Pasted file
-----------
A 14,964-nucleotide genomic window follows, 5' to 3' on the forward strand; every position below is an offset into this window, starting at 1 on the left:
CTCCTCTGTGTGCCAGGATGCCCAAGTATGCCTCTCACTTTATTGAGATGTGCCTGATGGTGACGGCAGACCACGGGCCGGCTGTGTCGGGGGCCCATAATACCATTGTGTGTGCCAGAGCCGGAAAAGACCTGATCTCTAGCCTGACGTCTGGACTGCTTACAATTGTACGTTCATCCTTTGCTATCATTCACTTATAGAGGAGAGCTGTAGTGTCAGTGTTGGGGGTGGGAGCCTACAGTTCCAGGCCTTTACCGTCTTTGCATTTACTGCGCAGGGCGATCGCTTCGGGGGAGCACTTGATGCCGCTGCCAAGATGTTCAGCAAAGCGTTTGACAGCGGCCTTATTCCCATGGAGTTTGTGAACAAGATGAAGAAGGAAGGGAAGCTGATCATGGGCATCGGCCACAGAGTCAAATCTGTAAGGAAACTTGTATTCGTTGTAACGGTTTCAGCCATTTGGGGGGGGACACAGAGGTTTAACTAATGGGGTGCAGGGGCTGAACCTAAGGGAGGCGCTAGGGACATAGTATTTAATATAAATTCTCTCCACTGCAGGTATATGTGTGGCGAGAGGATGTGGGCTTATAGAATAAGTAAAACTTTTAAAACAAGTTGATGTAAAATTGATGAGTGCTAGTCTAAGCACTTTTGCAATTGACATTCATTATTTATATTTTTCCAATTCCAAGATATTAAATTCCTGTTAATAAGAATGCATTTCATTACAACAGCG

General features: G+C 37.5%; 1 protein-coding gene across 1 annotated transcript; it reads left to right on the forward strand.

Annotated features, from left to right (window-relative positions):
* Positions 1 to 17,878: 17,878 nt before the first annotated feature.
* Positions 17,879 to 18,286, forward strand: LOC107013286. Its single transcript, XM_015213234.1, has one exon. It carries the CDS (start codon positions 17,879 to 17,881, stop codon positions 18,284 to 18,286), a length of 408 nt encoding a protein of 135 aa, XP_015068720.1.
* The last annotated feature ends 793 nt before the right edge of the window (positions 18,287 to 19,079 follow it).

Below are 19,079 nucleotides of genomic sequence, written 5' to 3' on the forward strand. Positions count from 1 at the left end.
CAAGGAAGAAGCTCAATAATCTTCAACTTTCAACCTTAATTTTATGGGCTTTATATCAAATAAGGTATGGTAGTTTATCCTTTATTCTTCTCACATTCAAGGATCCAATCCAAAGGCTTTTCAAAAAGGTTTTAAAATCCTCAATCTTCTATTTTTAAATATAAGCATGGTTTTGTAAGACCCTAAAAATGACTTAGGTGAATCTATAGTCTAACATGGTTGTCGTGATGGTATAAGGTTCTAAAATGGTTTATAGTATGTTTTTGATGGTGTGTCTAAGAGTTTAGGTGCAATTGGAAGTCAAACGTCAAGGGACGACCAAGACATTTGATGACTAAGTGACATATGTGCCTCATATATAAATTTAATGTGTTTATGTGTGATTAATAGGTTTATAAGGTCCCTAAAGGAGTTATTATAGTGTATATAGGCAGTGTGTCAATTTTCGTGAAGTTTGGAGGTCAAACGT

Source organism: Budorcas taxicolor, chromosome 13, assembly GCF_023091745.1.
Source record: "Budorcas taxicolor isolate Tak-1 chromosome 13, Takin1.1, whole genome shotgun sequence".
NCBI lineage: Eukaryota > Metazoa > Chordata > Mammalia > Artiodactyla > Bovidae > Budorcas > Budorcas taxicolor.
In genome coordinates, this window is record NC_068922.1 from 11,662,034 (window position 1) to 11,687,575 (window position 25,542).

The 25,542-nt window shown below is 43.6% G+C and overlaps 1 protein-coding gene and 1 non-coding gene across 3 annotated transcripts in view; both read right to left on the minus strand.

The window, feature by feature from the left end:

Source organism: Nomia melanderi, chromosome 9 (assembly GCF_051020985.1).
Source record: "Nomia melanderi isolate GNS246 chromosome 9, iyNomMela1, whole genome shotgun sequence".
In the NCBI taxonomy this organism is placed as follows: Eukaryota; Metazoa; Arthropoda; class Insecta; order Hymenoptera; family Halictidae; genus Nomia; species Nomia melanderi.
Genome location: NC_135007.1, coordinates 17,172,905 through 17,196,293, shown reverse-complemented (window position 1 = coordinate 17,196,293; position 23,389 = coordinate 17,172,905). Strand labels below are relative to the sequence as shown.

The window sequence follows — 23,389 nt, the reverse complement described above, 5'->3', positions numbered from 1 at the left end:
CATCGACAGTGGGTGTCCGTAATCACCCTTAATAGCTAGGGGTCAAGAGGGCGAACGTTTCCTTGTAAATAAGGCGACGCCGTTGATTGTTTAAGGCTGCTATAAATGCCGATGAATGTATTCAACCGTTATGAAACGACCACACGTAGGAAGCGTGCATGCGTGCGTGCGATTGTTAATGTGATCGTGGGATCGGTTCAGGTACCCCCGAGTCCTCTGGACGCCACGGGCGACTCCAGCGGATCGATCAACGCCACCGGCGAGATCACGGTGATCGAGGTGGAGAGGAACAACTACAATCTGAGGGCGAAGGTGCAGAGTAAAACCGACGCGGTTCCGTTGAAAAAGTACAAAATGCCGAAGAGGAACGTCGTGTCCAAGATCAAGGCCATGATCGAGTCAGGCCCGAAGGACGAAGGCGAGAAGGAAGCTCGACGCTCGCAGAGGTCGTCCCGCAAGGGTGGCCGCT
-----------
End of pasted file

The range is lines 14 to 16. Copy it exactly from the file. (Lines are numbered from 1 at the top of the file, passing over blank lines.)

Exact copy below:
The 25,542-nt window shown below is 43.6% G+C and overlaps 1 protein-coding gene and 1 non-coding gene across 3 annotated transcripts in view; both read right to left on the minus strand.

The window, feature by feature from the left end:

Source organism: Nomia melanderi, chromosome 9 (assembly GCF_051020985.1).